Challenge ride Oman: combine crossing the desert and beach riding.Venture Co Worldwide Challenge ride Oman: combine crossing the desert and beach riding.

Wihibah Desert to the Arabian Sea

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Wihibah Desert to the Arabian Sea

Challenge ride Oman: 9 days; 5 days riding.

Ride outstanding Arab horses across the people-less Wihibah Desert to the Arabian Sea. Explore a hidden away wadi that contains a waterfall and discover why British Explorer Tim Severin chose Muscat as the place to begin his search for the truth behind the legend of Sinbad the Sailor.

The first ride is along the beach.

The first ride is along the beach.

The beach ride

Day 1: Getting there
The flight departs from Heathrow in the evening and is an overnight flight of 7 hours 15 minutes.

Day 2: Arrive in Muscat
Touchdown at breakfast time into the cool, bright morning of the Gulf. Transfer (35 mins) to the Al Nada  The rest of the morning is free to enjoy the facilities and settle in to this hotel that used to be a mango orchard! Many of the original trees have been preserved, so the grounds are refreshingly green and cool. Lunch at the hotel. Afternoon transfer to the beach (5 mins) just east of the Sawadi Al Batha point and meet the first string of horses.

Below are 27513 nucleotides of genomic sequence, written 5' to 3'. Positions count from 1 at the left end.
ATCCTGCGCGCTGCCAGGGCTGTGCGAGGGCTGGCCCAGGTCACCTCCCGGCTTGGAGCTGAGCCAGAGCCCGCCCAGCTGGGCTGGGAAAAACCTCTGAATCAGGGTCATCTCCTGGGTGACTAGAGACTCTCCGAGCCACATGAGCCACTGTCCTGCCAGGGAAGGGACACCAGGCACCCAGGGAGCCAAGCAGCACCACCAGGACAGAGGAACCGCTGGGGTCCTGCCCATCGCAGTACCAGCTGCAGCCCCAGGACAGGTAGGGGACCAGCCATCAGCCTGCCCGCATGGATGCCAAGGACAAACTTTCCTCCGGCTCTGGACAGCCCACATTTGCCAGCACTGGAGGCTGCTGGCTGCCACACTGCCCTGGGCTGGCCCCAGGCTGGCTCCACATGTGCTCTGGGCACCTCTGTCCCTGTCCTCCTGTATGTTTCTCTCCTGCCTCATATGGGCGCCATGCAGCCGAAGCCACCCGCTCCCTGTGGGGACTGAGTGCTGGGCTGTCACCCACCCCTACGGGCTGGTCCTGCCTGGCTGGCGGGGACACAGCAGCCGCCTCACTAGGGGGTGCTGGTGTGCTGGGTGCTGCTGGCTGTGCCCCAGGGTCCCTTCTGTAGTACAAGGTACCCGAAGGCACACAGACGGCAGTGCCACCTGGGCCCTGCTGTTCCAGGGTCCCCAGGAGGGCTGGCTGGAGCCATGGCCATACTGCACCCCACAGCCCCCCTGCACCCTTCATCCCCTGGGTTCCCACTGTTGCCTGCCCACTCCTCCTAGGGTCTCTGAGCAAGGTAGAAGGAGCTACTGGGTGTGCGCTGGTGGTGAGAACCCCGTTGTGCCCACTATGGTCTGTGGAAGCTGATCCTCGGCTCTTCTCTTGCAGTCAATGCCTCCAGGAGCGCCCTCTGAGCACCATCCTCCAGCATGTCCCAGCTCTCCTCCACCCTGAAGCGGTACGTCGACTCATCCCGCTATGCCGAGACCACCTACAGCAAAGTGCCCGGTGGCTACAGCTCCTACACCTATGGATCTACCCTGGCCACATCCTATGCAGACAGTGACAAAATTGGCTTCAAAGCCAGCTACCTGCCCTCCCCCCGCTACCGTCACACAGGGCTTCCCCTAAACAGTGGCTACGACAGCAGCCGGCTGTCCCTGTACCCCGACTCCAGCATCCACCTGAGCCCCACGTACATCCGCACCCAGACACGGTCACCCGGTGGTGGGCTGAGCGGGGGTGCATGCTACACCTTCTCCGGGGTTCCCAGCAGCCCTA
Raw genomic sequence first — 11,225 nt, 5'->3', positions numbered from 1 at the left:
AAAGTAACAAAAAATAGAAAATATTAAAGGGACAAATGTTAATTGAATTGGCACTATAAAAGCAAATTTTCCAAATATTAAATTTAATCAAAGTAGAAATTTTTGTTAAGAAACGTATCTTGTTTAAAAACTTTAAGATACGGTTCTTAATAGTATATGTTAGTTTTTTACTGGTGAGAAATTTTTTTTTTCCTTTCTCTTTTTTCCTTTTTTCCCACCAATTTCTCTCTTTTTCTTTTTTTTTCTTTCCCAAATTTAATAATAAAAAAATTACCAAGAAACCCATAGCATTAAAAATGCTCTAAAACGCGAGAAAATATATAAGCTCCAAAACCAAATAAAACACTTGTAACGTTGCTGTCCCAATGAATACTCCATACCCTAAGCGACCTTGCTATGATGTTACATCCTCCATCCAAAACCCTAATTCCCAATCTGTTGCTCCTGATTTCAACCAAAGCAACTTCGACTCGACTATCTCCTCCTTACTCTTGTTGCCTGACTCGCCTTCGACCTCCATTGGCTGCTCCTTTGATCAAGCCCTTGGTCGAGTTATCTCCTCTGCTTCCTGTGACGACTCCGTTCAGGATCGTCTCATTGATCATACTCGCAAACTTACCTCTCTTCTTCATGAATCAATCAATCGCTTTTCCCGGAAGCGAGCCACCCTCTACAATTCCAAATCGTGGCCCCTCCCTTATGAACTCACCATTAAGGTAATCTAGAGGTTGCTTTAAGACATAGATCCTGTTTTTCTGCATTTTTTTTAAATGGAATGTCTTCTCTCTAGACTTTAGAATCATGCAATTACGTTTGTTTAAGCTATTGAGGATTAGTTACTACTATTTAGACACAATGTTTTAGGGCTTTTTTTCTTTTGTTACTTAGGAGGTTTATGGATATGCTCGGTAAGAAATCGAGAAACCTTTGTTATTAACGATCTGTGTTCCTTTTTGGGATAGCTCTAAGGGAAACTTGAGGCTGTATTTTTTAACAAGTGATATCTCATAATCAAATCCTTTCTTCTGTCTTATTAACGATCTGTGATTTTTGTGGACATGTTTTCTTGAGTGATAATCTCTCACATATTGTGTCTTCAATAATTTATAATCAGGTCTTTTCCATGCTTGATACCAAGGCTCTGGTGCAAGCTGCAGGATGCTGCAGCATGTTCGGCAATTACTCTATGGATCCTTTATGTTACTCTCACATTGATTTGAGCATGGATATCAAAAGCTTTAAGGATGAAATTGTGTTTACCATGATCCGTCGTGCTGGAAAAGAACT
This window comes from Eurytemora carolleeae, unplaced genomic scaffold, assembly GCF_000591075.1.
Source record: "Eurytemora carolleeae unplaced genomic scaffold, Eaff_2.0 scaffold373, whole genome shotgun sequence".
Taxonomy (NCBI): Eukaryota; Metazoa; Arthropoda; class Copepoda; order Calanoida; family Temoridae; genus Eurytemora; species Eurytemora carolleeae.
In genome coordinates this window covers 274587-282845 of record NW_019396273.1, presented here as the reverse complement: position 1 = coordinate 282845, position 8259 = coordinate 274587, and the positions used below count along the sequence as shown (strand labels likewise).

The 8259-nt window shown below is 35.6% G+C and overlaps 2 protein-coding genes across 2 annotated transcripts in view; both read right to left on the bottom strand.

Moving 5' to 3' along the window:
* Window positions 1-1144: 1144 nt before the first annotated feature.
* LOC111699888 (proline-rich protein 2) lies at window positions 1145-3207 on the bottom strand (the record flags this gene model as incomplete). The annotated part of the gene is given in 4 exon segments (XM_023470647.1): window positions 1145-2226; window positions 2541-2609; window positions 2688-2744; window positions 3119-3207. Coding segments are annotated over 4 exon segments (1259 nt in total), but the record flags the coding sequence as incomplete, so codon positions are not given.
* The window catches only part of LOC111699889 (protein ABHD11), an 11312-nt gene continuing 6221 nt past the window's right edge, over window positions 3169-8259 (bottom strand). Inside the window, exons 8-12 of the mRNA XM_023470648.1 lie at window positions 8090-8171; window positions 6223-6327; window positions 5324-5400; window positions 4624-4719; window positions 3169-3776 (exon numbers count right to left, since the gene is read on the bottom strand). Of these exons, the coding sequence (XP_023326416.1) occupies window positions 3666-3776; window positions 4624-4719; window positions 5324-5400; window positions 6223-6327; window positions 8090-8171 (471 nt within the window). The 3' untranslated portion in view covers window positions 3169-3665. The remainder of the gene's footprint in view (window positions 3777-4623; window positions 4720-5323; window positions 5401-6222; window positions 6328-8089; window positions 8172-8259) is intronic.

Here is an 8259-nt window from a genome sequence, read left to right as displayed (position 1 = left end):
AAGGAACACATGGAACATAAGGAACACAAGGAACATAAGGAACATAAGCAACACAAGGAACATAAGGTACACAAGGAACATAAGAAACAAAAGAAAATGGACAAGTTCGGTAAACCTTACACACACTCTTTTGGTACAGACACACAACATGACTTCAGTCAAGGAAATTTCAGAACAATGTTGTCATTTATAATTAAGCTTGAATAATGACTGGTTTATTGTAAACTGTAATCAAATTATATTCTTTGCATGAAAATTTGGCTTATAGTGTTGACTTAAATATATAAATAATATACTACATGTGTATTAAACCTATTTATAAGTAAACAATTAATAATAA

The Arab Horse
Several thousand years ago horses are thought to have been domesticated somewhere in Eur-Asia, though no-one knows exactly where, but they were perfected in Arabia. The Arab was forged in the brutal conditions of the Arabian Desert at the hands of Bedouin nomads, “Camels are for load-bearing, but you trust your life to a horse”. Over the centuries bloodlines were developed: stamina, speed and courage being the guiding attributes and today a compact, not too tall horse, with small ears (“Only donkeys have long ears”) broad nostrils and a broad chest (“Eaters of the wind”) developed. Horses are ingrained in Omani culture

Traditionally the pregnant mare is fed on dates and camel milk and when her foal is born it is not allowed to touch the ground: they are lovingly bathed and sheltered with their dam. Bloodlines are crucial and Arab poets praise the Arab as “drinkers of the wind” and “swallowers of the ground.”